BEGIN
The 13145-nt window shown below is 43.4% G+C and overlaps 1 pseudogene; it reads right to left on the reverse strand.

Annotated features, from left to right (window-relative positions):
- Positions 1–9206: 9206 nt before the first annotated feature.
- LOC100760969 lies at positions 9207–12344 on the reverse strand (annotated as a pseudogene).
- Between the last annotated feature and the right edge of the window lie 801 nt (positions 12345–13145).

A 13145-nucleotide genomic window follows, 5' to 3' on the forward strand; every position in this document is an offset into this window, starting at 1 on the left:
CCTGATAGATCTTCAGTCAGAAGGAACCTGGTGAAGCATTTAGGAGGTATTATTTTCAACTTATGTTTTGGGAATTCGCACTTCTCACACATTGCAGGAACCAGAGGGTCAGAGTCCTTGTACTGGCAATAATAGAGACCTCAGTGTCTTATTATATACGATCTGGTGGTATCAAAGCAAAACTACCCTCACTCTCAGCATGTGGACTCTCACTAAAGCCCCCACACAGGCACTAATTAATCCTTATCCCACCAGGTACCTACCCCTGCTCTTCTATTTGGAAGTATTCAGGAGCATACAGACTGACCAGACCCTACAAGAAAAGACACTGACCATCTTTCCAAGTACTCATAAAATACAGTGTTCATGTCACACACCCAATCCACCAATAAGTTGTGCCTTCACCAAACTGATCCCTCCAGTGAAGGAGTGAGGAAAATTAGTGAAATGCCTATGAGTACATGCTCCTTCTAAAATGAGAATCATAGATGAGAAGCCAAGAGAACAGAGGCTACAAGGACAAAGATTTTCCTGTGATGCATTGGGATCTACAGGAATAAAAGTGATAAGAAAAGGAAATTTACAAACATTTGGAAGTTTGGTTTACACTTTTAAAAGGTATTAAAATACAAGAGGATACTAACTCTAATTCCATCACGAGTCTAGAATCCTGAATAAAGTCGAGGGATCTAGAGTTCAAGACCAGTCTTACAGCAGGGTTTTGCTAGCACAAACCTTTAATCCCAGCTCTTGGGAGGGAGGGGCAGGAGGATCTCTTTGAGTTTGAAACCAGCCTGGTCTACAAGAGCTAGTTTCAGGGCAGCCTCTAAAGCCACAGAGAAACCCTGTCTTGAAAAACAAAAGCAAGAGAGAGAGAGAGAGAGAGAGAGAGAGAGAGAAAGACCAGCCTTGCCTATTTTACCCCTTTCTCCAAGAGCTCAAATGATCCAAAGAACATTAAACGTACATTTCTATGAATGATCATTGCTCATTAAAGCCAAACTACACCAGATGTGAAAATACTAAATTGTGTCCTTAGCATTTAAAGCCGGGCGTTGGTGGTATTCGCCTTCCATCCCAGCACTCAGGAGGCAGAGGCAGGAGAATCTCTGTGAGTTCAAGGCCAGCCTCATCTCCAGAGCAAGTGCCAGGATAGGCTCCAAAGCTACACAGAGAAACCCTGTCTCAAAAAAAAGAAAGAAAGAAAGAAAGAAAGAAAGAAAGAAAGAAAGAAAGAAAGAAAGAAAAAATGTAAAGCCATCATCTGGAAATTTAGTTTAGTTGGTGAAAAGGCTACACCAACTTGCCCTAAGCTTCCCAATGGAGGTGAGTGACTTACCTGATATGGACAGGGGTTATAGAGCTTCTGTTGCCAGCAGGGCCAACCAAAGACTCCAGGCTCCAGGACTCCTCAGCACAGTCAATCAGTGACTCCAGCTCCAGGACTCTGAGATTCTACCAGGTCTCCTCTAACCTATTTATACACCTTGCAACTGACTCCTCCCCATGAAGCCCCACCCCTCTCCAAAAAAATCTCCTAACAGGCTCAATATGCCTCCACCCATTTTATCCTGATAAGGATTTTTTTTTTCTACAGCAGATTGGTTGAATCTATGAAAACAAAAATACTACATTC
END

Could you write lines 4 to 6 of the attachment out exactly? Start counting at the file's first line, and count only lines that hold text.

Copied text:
- LOC100760969 lies at positions 9207–12344 on the reverse strand (annotated as a pseudogene).
- Between the last annotated feature and the right edge of the window lie 801 nt (positions 12345–13145).

A 13145-nucleotide genomic window follows, 5' to 3' on the forward strand; every position in this document is an offset into this window, starting at 1 on the left: